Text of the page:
The Double-Extortion Paradigm: Ransomware 2.0
The term ransomware has become nearly a household term. The primary concept of most attacks I’ve been involved in remediating is simple: all of your data is encrypted with a key only the bad actor can provide. Traditionally, there have been two options: pay the ransom demand in exchange for a (hopefully) working key, or rebuild using backup datasets. The victim organization either paid or restored everything from backups.
Recent developments in the ransomware arena have been plentiful. Arguably, the largest development has been the introduction of double extortion: before your data is hopelessly scrambled, the bad actor takes copies of key data, or all data, for themselves. This shifts the odds of victims paying the ransom demand by a wide margin.
Let’s say your organization were struck by such ransomware, but you manage to find and restore from suitable backups. When everything has been rebuilt, and secured, all is well, right? Not necessarily.
The bad actor will now typically set a deadline by which if the ransom demand is not paid, the copies of your data that were made will be published to the public Internet for all to see. The effects of this second form of extortion may be more damaging. Victims’ financial data, customer lists, trade secrets, and if you are a contract manufacturer, clients’ data – contracts, specifications, schematic diagrams, all could become public. This exact thing happened to a large contract-manufacturer named Quanta. They make electronics for many major brands – including Apple, Inc., who presumably was not very happy that technical schematics of yet-unreleased products were posted for all to see, likely breaching non-disclosure as well as other critical and very binding contracts.
Merely having good, off-site backups are no longer a foolproof defense against ransomware or other cyber-attacks. It has become crucial to have a solid overall security posture incorporating multiple layers of threat detection, data loss protection, and user education. Anti-virus software just isn’t enough (and has not been for some time) – you need security products that look at behaviors, not just whether a file contains a known snippet of code, since the newest breeds of threats will encrypt themselves, and otherwise evade traditional definition-based detection techniques.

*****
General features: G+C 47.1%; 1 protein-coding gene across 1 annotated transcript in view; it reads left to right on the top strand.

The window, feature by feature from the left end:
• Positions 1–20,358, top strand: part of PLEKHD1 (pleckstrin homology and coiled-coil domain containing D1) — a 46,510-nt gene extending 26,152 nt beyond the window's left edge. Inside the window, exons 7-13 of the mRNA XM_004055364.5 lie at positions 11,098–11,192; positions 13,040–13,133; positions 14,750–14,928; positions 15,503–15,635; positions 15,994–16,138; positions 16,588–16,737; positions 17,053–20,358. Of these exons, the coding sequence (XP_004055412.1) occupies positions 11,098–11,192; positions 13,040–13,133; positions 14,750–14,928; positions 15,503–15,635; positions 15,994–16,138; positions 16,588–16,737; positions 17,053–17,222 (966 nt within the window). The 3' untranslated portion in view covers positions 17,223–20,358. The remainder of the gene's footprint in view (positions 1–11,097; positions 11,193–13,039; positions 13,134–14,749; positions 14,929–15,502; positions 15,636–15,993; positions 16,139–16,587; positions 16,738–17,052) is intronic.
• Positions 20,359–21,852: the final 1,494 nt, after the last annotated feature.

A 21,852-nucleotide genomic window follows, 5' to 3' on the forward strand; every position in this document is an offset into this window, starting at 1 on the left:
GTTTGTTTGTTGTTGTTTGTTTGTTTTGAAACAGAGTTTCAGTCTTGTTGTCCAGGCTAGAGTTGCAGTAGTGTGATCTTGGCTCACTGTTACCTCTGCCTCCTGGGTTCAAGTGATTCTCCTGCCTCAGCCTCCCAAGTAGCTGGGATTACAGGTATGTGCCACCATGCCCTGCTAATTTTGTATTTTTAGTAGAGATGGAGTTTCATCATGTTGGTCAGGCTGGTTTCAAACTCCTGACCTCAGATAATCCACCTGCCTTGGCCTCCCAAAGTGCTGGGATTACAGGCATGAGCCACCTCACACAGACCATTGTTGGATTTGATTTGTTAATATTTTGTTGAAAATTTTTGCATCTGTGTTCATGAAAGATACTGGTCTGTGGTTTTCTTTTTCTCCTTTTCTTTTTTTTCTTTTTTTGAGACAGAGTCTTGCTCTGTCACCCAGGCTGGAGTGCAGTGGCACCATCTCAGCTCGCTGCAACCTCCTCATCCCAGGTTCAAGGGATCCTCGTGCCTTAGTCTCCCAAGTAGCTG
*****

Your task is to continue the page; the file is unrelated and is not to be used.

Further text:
Cyber-attackers are not practicing “black magic” – the initial attack vector could be anything from an unpatched or end of life product, a user clicking on an e-mail attachment or link, visiting a malicious website, using personal devices for business purposes, or conversely, using their issued business devices for personal purposes, or infiltrating an insecure firewall or hosted internet application.
Buckle up. Along the same lines as Software as a Service (SaaS), developers of ransomware and other malicious code are known to offer these as-a-service as well, complete with support services. It no longer takes being a bona-fide hacker with hyper-specialized skills to target and impact organizations. Simply having a desire to make money and a little money to pay the developers of these tools allows someone to stand up a cyber-attack operation in staggeringly little time. The more people that do this, the more prevalent these attacks will become. The more prevalent these attacks become, the more diverse and indiscriminate the targets become. If bad actors have your data, it probably includes your financials, so ransom amounts can be tailored based on this information.
Contact LinkTech today about our best-in-breed offerings bundled into a multi-faceted, tried-and-true, complete security suite.